The festival was all set to do the production on their home stage this past summer, but the pandemic halted that. But when you have a cast headed by six-time Tony winner Audra McDonald and what is arguably the greatest American play, the show simply must go on. And that is just what the creative and inventive actors, director, and sound editor have done.
On Dec. 3, the date of the original Broadway opening night in 1947, Audible “dropped” (as they say in the business) their stunning new production, now available for all time. All you have to do is tune in, and Williams’ masterwork is yours to enjoy. Marlon Brando, the original Stanley, modestly said, “In ‘Streetcar Named Desire’ we had under us one of the best written plays ever produced, and we couldn’t miss.”
Speaking of Stanley, INtown’s readers may recall that I flew to Denver three years ago to catch a groundbreaking production of “Macbeth,” starring Alliance Theatre alumnus Ariel Shafir, the New York based theatre, film, and television actor. In “Streetcar” he smolders as an unpredictable, mesmerizing Stanley Kowalski. He and Ms. McDonald are fluid fire together: Their final scene, when Blanche is alone with Stanley, is terrifying and unforgettable.
I’m quite sure that you have more than a passing familiarity with “Streetcar”; so no plot summary will be given. You know we’re in New Orleans’ steamy French Quarter, where Stanley and Stella Kowalski (a fine Carla Gugino) are comfortably ensconced in a two-room apartment. Stella is the “baby sister” of Blanche DuBois, who shows up one evening, seeking solace and comfort and a “cleft in the rock of the world that I could hide in,” as she puts it.
I’m sure some may be thinking: Well, it can’t be that great if you can’t see the actors. Granted, a “radio play” is an adjustment; but once you accept the syntax and relax into Williams’ incredible language and the superb talent of the actors, all is well. Speaking of language, listen to Arthur Miller, who saw the original cast of the play: “On first hearing “Streetcar”—and one truly heard every word of it in that first production—the impression was not that of one-liners or “poetry” but of language flowing from the soul. A writer’s soul, a single voice was almost miraculously enveloping the stage. But remarkably, each character’s speech seemed at the same time uncannily his own.”
So like that first production, you won’t miss a word. You sit back and let the characters lift you to a new level of desire, longing, devastation, and yes, even humor. At the center of the play there is Audra McDonald’s Blanche. Even those mightily impressed with this actor’s gifts (and we all know her incredible singing voice) may be taken aback with her Blanche’s vulnerability, power, complexity and sensitivity. And yes, Blanche can be silly, even while projecting a sense of loss: “I can’t stand a naked light bulb any more than I can a rude remark or vulgar action.” But she is “very adaptable—to circumstances.”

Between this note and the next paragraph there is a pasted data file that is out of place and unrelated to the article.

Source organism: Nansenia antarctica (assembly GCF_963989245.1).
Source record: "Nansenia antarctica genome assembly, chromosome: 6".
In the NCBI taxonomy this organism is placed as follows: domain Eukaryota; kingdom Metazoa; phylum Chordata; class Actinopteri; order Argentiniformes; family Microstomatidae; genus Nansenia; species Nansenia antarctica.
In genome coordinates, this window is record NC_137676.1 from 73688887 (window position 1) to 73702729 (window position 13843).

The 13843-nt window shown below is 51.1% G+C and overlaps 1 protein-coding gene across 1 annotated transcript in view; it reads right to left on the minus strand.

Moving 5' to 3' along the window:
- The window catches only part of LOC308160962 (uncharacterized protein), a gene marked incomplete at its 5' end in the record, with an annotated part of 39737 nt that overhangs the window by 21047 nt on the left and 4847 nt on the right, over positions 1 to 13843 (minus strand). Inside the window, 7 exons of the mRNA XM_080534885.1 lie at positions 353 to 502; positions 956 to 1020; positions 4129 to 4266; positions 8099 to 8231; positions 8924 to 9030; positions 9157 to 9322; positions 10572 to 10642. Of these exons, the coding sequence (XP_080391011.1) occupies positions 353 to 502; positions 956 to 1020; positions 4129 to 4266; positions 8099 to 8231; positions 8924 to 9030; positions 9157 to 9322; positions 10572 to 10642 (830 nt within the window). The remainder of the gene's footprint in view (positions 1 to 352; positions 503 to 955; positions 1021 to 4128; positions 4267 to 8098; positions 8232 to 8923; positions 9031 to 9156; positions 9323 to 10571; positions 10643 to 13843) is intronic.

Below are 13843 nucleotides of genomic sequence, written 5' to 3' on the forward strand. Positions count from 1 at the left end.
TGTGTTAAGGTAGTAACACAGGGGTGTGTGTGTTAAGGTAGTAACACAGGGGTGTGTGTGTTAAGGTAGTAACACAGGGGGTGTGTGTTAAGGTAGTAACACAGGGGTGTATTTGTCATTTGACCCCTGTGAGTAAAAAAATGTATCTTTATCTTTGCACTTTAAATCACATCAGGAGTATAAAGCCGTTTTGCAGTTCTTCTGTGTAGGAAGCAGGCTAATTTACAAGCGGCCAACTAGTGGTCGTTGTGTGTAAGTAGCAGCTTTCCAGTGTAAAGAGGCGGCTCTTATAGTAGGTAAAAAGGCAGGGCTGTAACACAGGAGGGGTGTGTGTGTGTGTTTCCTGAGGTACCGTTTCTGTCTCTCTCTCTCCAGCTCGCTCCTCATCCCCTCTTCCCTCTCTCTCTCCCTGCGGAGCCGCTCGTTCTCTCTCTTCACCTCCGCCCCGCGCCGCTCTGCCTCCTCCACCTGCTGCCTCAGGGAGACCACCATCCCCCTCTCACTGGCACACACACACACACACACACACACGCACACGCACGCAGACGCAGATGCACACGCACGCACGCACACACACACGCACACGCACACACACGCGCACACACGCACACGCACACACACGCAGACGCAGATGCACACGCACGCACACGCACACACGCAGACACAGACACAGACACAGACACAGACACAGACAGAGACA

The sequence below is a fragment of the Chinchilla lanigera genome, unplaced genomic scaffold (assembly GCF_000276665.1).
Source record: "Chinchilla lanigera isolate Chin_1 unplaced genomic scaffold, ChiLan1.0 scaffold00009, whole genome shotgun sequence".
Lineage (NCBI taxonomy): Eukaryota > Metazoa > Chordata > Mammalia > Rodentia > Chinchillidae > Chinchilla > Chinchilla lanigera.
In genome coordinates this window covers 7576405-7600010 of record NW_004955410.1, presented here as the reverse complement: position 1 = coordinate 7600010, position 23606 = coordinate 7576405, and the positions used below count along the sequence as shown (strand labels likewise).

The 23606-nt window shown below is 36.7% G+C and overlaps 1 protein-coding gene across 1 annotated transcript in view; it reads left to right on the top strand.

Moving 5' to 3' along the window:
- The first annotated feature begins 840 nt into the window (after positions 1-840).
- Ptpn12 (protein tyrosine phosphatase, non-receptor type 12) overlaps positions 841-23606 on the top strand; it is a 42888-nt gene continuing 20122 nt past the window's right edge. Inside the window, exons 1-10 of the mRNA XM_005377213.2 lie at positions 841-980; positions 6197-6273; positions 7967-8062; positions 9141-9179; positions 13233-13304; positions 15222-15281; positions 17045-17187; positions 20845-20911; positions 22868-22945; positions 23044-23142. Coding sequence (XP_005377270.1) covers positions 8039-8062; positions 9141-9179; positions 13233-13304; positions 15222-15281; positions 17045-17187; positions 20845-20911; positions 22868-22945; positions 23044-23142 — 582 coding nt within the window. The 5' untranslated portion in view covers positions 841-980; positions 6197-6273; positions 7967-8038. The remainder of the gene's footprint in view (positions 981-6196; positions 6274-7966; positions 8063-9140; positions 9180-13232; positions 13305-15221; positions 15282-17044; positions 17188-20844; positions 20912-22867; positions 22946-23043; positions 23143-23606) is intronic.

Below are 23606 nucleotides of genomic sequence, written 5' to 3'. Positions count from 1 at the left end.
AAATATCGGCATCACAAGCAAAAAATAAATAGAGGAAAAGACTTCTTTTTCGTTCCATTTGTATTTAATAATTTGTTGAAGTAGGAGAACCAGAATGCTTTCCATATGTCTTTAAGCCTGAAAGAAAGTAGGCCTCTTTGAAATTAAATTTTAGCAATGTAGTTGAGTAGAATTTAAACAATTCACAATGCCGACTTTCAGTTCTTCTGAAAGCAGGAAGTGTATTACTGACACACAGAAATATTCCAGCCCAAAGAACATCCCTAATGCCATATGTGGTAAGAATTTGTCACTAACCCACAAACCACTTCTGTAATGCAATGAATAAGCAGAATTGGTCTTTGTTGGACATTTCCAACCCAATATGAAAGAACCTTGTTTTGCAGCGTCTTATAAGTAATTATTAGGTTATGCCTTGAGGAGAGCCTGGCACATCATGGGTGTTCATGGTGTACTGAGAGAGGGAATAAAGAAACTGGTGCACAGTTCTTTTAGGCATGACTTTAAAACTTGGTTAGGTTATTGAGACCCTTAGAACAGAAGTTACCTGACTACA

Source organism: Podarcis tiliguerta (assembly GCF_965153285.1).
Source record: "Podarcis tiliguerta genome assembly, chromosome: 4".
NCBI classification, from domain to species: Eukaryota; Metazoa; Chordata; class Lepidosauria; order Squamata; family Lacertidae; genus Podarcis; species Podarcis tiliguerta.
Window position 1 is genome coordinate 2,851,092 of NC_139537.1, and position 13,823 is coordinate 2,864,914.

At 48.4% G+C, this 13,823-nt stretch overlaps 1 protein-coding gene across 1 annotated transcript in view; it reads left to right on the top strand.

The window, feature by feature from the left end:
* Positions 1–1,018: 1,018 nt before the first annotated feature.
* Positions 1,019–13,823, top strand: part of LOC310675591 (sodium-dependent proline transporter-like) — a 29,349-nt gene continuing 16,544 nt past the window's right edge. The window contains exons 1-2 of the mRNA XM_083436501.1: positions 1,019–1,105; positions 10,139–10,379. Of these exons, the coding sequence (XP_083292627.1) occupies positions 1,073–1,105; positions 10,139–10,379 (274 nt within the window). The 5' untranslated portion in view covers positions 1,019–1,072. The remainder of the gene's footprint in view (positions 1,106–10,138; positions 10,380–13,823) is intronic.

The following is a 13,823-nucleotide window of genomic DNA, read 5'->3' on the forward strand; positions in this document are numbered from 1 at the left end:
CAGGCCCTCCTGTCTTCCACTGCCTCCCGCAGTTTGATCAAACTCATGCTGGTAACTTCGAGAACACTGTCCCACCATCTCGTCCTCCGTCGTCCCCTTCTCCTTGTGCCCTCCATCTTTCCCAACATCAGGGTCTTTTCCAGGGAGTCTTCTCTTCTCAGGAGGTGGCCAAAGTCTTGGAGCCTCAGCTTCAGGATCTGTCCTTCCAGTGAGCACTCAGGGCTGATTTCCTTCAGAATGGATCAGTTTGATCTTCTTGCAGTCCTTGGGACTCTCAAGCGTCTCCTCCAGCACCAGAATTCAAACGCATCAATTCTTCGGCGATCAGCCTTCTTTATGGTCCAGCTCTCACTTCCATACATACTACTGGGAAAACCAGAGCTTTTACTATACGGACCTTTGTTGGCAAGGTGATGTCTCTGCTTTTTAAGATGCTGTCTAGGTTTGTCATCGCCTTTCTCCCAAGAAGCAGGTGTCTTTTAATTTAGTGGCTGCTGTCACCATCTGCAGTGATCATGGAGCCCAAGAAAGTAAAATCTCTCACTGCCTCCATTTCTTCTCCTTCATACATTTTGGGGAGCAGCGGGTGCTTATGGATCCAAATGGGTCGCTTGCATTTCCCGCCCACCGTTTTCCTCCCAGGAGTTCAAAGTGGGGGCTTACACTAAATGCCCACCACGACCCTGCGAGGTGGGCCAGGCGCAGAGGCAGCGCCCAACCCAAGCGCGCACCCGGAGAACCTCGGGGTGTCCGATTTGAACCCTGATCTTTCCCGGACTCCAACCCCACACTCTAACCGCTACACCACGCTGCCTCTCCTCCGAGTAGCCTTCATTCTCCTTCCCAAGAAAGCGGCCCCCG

Shafir makes Stanley his own: Stanley, the brute who smashed all the light bulbs on his wedding night (according to Stella), is more complex than one might think. Though he may lack a fine education, he’s very smart. He has feelings that can be hurt: When Stella goes upstairs after the poker night brawl and he bawls out his famous “Stelllaahh,” he’s literally crying for her.
His speech pattern is unidentifiable: He could be from anywhere, but I hear a grown-up New Orleans street kid who sounds straight from the crooked sidewalks of the French Quarter. And his sexuality is a palpable thing. He also does the near-impossible: He makes you forget Brando, certainly for awhile. With him around, you understand that the Quarter can be an unforgiving place.
Carla Gugino’s Stella is excellent; she’s able to show a sincere love for her sister, even while reminding Blanche that “there are things that happen between a man and a woman in the dark—that sort of make everything else seem—unimportant.”
Sullivan Jones succeeds in revealing the stalwart Mitch as a would-be gentleman who almost becomes Blanche’s savior, but declines when he learns of her questionable past. Blanche’s “Death—the opposite is desire” is too much for him; and his compassion for her, revealed in the final scene, comes too late.
Blanche and Stanley’s final scene together is chilling, sorrowful, and hallucinogenic, aided by jungle-like sounds and music, composed by sound editor Lindsay Jones. Mr. Jones’ work cannot be praised too much.
Other cast members include Cesar J. Rosado, Joe Goldammer, Carmen M. Herlihy, Brian Lucas, Joel Reuben Ganz, and Stacey Raymond.
It may astonish you to learn that the actors were alone in their closets, sometimes literally, when they taped the play over a two-day period. Director O’Hara, one of America’s finest, decided that allowing the actors to focus on their characters and the script was best performed when they could not see one another. Hence their concentration is totally on voices, sounds, music, and those legendary lines of dialogue.
I very much hope that you give yourself this experience. There’s no denying the play takes something out of you; it’s not for children. But if you’re a “Streetcar” lover (and what theatre aficionado isn’t?), you can’t afford to miss this. Adjust to sound and imagination only and “relax—sink into it,” as Edward Albee would say.